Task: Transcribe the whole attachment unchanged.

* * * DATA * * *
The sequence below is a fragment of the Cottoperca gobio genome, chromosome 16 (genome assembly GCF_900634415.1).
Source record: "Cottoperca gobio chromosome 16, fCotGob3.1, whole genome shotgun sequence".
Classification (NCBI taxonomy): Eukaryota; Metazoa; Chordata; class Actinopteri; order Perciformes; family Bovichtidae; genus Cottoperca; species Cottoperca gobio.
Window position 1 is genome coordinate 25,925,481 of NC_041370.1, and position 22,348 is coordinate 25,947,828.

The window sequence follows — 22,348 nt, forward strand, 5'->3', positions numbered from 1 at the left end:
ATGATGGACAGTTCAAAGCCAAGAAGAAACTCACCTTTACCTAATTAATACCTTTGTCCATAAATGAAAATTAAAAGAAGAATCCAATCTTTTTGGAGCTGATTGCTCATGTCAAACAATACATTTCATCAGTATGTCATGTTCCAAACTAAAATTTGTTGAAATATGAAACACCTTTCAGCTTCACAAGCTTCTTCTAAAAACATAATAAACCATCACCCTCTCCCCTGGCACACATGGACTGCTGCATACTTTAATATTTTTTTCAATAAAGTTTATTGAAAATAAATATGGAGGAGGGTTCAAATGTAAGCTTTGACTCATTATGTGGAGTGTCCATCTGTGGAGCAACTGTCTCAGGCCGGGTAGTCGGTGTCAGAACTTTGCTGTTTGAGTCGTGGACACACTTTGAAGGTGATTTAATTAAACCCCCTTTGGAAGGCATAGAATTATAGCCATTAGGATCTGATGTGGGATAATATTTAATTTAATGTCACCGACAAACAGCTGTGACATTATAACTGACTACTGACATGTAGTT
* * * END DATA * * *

The sequence below is a fragment of the Cottoperca gobio genome, chromosome 16 (genome assembly GCF_900634415.1).
Source record: "Cottoperca gobio chromosome 16, fCotGob3.1, whole genome shotgun sequence".
Classification (NCBI taxonomy): Eukaryota; Metazoa; Chordata; class Actinopteri; order Perciformes; family Bovichtidae; genus Cottoperca; species Cottoperca gobio.
Window position 1 is genome coordinate 25,925,481 of NC_041370.1, and position 22,348 is coordinate 25,947,828.

The window sequence follows — 22,348 nt, forward strand, 5'->3', positions numbered from 1 at the left end:
ATGATGGACAGTTCAAAGCCAAGAAGAAACTCACCTTTACCTAATTAATACCTTTGTCCATAAATGAAAATTAAAAGAAGAATCCAATCTTTTTGGAGCTGATTGCTCATGTCAAACAATACATTTCATCAGTATGTCATGTTCCAAACTAAAATTTGTTGAAATATGAAACACCTTTCAGCTTCACAAGCTTCTTCTAAAAACATAATAAACCATCACCCTCTCCCCTGGCACACATGGACTGCTGCATACTTTAATATTTTTTTCAATAAAGTTTATTGAAAATAAATATGGAGGAGGGTTCAAATGTAAGCTTTGACTCATTATGTGGAGTGTCCATCTGTGGAGCAACTGTCTCAGGCCGGGTAGTCGGTGTCAGAACTTTGCTGTTTGAGTCGTGGACACACTTTGAAGGTGATTTAATTAAACCCCCTTTGGAAGGCATAGAATTATAGCCATTAGGATCTGATGTGGGATAATATTTAATTTAATGTCACCGACAAACAGCTGTGACATTATAACTGACTACTGACATGTAGTT